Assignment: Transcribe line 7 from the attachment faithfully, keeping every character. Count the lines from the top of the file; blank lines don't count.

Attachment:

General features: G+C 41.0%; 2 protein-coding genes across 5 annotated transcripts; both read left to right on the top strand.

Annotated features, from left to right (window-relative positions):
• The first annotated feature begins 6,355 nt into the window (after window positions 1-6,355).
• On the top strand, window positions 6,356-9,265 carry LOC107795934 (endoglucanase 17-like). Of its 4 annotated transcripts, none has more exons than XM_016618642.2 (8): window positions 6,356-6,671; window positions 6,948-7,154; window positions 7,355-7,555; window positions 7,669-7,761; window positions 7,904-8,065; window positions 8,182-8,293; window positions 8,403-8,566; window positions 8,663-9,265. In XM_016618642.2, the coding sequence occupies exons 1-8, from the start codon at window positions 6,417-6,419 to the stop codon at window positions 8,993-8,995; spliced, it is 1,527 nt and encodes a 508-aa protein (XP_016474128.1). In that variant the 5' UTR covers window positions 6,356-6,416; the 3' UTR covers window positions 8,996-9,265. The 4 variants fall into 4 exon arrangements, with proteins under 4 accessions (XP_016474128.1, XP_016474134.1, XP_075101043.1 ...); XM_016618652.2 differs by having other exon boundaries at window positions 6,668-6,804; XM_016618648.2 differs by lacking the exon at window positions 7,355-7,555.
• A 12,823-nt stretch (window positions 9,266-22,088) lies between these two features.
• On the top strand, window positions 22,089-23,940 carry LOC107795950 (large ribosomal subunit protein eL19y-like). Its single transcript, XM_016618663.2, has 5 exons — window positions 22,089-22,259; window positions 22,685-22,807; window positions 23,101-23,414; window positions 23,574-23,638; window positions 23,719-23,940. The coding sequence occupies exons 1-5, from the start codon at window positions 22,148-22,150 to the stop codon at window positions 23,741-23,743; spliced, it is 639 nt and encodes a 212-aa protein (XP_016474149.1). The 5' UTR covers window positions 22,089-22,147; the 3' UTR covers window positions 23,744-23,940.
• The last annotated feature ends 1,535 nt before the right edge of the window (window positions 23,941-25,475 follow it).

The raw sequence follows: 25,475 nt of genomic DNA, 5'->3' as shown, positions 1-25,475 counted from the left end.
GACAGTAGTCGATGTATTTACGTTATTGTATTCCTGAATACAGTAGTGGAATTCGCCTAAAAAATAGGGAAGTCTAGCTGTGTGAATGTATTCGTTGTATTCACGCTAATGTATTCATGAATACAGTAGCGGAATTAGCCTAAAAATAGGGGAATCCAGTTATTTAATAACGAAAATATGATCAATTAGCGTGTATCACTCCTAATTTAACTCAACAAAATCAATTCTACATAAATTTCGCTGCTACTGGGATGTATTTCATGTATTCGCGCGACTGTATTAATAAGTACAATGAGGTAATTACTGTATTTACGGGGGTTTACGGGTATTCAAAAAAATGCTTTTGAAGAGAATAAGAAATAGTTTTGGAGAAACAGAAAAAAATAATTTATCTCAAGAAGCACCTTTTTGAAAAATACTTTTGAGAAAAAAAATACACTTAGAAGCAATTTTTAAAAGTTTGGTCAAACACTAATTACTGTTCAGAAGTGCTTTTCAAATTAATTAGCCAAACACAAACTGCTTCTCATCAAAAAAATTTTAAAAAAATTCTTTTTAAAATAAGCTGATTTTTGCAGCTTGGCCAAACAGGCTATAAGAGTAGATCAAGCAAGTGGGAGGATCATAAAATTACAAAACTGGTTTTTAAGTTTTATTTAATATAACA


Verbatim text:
• The last annotated feature ends 1,535 nt before the right edge of the window (window positions 23,941-25,475 follow it).